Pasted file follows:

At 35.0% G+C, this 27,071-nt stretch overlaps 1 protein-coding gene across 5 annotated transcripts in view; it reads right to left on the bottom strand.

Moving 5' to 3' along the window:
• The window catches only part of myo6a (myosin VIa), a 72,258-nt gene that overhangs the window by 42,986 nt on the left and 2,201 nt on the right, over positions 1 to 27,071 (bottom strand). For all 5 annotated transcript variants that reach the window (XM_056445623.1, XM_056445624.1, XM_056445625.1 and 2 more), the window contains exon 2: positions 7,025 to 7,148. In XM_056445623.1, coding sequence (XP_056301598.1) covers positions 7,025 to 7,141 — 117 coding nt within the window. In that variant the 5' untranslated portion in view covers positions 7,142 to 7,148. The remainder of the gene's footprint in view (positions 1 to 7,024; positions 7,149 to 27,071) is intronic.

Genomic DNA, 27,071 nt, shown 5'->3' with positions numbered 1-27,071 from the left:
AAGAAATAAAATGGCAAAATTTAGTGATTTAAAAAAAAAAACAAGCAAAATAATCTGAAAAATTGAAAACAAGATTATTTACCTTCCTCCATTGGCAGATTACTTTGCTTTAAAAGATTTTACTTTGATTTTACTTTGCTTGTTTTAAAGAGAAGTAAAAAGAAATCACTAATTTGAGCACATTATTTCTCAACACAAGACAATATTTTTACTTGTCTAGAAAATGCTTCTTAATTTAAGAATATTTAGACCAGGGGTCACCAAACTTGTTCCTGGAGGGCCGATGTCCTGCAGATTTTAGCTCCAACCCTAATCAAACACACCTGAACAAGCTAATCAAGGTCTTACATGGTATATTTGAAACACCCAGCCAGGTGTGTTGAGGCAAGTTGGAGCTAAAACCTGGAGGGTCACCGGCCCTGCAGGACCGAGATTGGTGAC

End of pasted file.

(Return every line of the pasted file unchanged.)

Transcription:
At 35.0% G+C, this 27,071-nt stretch overlaps 1 protein-coding gene across 5 annotated transcripts in view; it reads right to left on the bottom strand.

Moving 5' to 3' along the window:
• The window catches only part of myo6a (myosin VIa), a 72,258-nt gene that overhangs the window by 42,986 nt on the left and 2,201 nt on the right, over positions 1 to 27,071 (bottom strand). For all 5 annotated transcript variants that reach the window (XM_056445623.1, XM_056445624.1, XM_056445625.1 and 2 more), the window contains exon 2: positions 7,025 to 7,148. In XM_056445623.1, coding sequence (XP_056301598.1) covers positions 7,025 to 7,141 — 117 coding nt within the window. In that variant the 5' untranslated portion in view covers positions 7,142 to 7,148. The remainder of the gene's footprint in view (positions 1 to 7,024; positions 7,149 to 27,071) is intronic.

Genomic DNA, 27,071 nt, shown 5'->3' with positions numbered 1-27,071 from the left:
AAGAAATAAAATGGCAAAATTTAGTGATTTAAAAAAAAAAACAAGCAAAATAATCTGAAAAATTGAAAACAAGATTATTTACCTTCCTCCATTGGCAGATTACTTTGCTTTAAAAGATTTTACTTTGATTTTACTTTGCTTGTTTTAAAGAGAAGTAAAAAGAAATCACTAATTTGAGCACATTATTTCTCAACACAAGACAATATTTTTACTTGTCTAGAAAATGCTTCTTAATTTAAGAATATTTAGACCAGGGGTCACCAAACTTGTTCCTGGAGGGCCGATGTCCTGCAGATTTTAGCTCCAACCCTAATCAAACACACCTGAACAAGCTAATCAAGGTCTTACATGGTATATTTGAAACACCCAGCCAGGTGTGTTGAGGCAAGTTGGAGCTAAAACCTGGAGGGTCACCGGCCCTGCAGGACCGAGATTGGTGAC